Like many other sort-of-young, Twitter-active women, my first reaction to Lauren Oyler’s Fake Accounts was a mingled sense of horror and relief. In the abrasive exposition—as the narrator searches through her boyfriend’s phone as he sleeps, more out of a desire to be “righteously wronged” than out of genuine suspicion, punctuated by asides on her “embarrassingly expensive” skincare routine—I found my own twisted thought processes perfectly articulated. I had been seen, caught in the headlights, and as I grimly read on, I felt as if I were looking at my own mugshot. I was ashamed of the “selfish black thoughts” I shared with the protagonist, and increasingly certain that this discomfort was an intended reaction.
To qualify a novel in relation to how much it reminds you of yourself is an inherently narcissistic act, but a cursory Twitter search proved that I wasn’t alone. A slew of retweets, coyly positioned photos of the book cover and shots of particularly cutting quotes were largely accompanied by “omg it me” captions. Not only had Oyler seen the worst of me, she had apparently seen the worst of the whole world (or, at least, the world populated by middle-class white women with graduate degrees and Twitter addictions). I didn’t realize Oyler wrote my diary, one user said. Wow, it’s like she had personal access into my own thoughts.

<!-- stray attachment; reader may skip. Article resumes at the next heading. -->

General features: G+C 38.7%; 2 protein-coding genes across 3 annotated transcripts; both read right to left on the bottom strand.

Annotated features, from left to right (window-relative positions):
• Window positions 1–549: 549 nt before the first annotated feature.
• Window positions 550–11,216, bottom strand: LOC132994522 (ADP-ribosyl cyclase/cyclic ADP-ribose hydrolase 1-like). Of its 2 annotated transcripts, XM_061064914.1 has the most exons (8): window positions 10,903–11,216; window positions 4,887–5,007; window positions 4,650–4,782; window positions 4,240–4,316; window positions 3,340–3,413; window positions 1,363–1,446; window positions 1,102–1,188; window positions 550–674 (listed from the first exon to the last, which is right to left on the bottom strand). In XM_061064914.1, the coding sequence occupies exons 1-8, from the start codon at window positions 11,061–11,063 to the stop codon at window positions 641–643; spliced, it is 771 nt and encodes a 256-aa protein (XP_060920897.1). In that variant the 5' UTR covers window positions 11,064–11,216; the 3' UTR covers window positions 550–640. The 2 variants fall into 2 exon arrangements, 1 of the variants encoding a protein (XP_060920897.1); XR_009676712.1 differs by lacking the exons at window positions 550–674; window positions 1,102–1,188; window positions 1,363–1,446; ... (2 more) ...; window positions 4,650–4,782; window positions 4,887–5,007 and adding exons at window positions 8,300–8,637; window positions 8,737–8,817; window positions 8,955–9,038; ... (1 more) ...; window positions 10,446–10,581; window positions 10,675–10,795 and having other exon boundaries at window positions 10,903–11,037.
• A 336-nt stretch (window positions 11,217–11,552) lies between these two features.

It’s not surprising that Lauren Oyler has managed to capture the neurotic spirit of a generation. She is an insightful critic, and in Fake Accounts she turns that critical eye towards the anxious interior life of middle-class millennials. The book is a sharp, brilliant interrogation of the way we live now, our experiences continually filtered through a glowing, selfish lens. Who we are matters less than who we pretend we are, and at some point the two become indistinguishable in the face of our constant projected audience.
After the unnamed narrator discovers her boyfriend runs a conspiracy theory Instagram account, the rest of the plot is kicked into motion. There’s a wryly funny takedown of the 2016 Women’s March, a transatlantic move to Berlin, assumed personalities based on astrological signs and a parade of deliciously stupid side characters and romantic interests. The tone is Twitter-esque: flippant and exuberant, often disdainful. At one point Oyler parodies narrative fragmentation to such great comedic effect—”These people just wanted to talk about themselves. They weren’t giving me a chance to talk about my characters”—that I felt I was actually on the app. A page later, it appeared that Oyler had beaten me to the punch again: “Why would I want to make my book like Twitter?” she asks. “Fragmentation is one of the worst aspects of modern life.”